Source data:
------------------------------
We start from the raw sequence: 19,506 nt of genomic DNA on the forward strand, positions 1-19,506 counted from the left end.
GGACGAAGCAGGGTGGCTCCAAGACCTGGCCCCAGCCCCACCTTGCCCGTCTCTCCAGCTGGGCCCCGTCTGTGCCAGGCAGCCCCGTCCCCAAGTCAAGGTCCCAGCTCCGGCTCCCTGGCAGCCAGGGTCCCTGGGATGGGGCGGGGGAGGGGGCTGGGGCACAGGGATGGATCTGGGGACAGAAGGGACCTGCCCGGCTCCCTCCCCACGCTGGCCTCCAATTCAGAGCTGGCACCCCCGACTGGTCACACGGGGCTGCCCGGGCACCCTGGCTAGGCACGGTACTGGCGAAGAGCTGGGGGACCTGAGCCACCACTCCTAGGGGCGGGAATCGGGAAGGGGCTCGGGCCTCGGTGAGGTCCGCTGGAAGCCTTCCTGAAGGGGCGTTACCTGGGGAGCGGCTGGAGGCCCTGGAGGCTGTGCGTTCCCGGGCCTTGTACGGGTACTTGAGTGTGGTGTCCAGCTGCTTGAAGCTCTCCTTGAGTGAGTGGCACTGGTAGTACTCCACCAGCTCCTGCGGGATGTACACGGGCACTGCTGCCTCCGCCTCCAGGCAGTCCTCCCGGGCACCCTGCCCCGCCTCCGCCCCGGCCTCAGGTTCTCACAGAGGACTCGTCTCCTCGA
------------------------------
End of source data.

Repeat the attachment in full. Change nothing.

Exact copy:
We start from the raw sequence: 19,506 nt of genomic DNA on the forward strand, positions 1-19,506 counted from the left end.
GGACGAAGCAGGGTGGCTCCAAGACCTGGCCCCAGCCCCACCTTGCCCGTCTCTCCAGCTGGGCCCCGTCTGTGCCAGGCAGCCCCGTCCCCAAGTCAAGGTCCCAGCTCCGGCTCCCTGGCAGCCAGGGTCCCTGGGATGGGGCGGGGGAGGGGGCTGGGGCACAGGGATGGATCTGGGGACAGAAGGGACCTGCCCGGCTCCCTCCCCACGCTGGCCTCCAATTCAGAGCTGGCACCCCCGACTGGTCACACGGGGCTGCCCGGGCACCCTGGCTAGGCACGGTACTGGCGAAGAGCTGGGGGACCTGAGCCACCACTCCTAGGGGCGGGAATCGGGAAGGGGCTCGGGCCTCGGTGAGGTCCGCTGGAAGCCTTCCTGAAGGGGCGTTACCTGGGGAGCGGCTGGAGGCCCTGGAGGCTGTGCGTTCCCGGGCCTTGTACGGGTACTTGAGTGTGGTGTCCAGCTGCTTGAAGCTCTCCTTGAGTGAGTGGCACTGGTAGTACTCCACCAGCTCCTGCGGGATGTACACGGGCACTGCTGCCTCCGCCTCCAGGCAGTCCTCCCGGGCACCCTGCCCCGCCTCCGCCCCGGCCTCAGGTTCTCACAGAGGACTCGTCTCCTCGA